A draft report from the Pentagon’s Director of Operational test & Evaluation (DOT&E), Dr Michael Gilmore has warned that continuing software and hardware development issues on the F-35 JSF program could delay the US Marine Corps’ efforts to achieve initial operational capability (IOC) in 2015.
The 25-page draft report is a detailed critique of the F-35’s protracted development covering the period from mid-2012 to April 2013, and has highlighted what is calls “unacceptable” performance of the aircraft’s software.
With the USMC planning to achieve IOC in mid-2015 with an interim Block 2B software build, the report says this may slip by as much as 13 months due to delays in completing Block 2B testing.
“Initial results with the new increment of Block 2B software indicate deficiencies still exist in fusion, radar, electronic warfare, navigation, electro-optical target system, distributed aperture system, helmet-mounted display system, and datalink,” the report said.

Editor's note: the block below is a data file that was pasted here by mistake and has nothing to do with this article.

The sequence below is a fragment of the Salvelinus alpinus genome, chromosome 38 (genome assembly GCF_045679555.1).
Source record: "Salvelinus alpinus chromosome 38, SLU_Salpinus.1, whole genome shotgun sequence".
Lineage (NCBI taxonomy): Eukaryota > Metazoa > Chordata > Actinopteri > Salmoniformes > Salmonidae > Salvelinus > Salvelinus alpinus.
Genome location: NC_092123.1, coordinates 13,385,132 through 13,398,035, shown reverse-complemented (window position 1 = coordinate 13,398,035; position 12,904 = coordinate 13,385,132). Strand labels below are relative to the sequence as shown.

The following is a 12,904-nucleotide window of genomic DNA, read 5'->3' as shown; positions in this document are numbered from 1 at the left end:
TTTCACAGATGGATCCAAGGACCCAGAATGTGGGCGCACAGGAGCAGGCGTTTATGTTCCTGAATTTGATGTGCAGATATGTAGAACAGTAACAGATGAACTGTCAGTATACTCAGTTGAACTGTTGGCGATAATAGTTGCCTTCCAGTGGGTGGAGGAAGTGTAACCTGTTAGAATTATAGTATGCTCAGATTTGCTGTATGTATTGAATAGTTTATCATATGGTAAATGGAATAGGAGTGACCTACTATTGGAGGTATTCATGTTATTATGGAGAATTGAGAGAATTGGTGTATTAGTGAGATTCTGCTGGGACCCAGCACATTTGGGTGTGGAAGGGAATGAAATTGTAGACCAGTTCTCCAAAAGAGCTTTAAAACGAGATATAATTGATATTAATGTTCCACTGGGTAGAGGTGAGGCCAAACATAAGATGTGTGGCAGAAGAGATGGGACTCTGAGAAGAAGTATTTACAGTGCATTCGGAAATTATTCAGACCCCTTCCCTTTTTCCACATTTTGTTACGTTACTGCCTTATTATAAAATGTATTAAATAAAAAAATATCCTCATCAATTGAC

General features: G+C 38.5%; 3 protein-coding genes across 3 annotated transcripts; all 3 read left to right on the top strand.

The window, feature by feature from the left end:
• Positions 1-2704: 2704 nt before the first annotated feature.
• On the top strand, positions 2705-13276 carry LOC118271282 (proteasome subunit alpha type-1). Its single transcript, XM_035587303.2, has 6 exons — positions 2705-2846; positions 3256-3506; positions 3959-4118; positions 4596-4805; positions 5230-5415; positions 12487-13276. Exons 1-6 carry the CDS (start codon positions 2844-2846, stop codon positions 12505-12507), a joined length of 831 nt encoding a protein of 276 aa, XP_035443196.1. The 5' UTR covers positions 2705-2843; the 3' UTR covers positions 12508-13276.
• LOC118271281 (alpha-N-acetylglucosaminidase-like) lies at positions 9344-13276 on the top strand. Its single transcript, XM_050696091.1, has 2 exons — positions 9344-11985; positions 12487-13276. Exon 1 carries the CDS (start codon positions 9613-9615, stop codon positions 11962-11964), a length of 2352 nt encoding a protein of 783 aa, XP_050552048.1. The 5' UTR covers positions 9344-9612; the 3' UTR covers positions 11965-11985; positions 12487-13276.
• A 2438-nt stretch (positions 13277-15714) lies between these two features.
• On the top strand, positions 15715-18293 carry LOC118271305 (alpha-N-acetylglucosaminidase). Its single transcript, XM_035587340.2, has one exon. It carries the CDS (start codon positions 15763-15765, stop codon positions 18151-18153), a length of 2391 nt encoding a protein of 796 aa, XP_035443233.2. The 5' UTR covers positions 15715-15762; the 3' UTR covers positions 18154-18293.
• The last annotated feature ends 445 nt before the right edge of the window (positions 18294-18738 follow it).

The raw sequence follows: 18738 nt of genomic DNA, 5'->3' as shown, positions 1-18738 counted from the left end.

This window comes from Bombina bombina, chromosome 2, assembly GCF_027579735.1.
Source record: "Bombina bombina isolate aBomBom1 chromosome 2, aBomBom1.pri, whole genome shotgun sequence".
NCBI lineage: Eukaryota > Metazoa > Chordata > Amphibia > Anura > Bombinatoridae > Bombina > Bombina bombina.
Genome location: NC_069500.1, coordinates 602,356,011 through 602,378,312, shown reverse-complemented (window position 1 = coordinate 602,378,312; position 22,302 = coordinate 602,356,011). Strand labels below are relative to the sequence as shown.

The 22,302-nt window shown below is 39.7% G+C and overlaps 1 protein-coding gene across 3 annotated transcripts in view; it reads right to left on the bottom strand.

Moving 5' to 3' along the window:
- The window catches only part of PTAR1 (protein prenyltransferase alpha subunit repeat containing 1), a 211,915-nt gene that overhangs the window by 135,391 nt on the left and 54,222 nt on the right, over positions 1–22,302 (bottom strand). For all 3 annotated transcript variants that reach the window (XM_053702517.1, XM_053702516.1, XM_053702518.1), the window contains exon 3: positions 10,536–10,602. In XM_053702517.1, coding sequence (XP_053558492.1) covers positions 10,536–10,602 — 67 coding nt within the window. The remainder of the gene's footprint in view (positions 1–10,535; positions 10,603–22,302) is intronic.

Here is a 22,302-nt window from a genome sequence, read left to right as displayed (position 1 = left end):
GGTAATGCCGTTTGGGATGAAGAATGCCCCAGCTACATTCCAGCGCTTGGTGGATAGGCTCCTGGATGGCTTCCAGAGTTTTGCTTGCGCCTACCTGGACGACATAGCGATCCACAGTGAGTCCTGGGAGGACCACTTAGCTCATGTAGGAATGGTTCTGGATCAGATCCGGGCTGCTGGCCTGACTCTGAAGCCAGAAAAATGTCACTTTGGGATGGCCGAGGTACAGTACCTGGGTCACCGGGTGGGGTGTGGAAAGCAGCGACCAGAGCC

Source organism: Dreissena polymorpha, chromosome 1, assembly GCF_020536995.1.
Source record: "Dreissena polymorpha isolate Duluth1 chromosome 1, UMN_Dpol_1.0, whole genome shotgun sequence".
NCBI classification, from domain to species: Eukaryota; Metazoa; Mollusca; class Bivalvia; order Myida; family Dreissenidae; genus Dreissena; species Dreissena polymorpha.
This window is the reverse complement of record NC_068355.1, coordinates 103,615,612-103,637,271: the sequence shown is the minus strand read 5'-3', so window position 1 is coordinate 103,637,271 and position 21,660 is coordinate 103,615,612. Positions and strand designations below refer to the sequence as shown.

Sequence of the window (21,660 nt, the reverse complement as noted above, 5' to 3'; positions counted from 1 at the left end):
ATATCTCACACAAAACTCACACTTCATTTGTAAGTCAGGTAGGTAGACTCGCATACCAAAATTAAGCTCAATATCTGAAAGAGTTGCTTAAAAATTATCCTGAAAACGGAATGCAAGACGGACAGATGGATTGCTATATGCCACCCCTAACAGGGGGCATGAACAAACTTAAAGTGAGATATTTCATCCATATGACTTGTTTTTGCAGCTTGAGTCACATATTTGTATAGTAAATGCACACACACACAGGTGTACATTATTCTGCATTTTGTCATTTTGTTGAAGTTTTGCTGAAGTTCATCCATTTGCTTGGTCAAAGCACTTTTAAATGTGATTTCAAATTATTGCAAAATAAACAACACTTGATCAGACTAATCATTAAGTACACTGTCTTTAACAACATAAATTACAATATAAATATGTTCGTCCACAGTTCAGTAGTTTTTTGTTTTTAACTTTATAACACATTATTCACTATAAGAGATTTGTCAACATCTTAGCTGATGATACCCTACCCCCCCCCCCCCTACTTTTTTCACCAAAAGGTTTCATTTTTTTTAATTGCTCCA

Other issues he has highlighted include ongoing development issues with the aircraft’s revolutionary helmet mounted display (HMD), weapons testing delays, difficulties in starting the jet, and problems with the development of the ALIS support system.
Gilmore also highlights the fact that, while the program appears to be meeting its revised test flight schedule which was reset in early 2011, many more test points are having to be added to the schedule than planned or are having to be re-tested due to ongoing fixes in the aircraft’s systems, thus putting the test points plan behind schedule.
“The basic design of the F-35 is sound, and test results underscore our confidence in the ultimate performance that the United States and its international partners and allies value so highly,” JSF program executive officer LtGen Christopher Bogdan told Reuters in response to the draft report which is due to be tabled at the end of January. “Of course, we recognise risks still exist in the program, but they are understood and manageable.”
Australia currently has two F-35As in build at Lockheed Martin’s Fort Worth facility, and these are due to be delivered to a USAF integrated training centre at Luke AFB in Arizona later this year ready for the commencement of RAAF pilot training in early 2015. Government is scheduled to make a decision on an additional 12 F-35As later this year for delivery in 2017. The USAF is currently scheduled to declare IOC with the interim Block 3i software in 2017/18, while the RAAF is planning to reach IOC in 2020.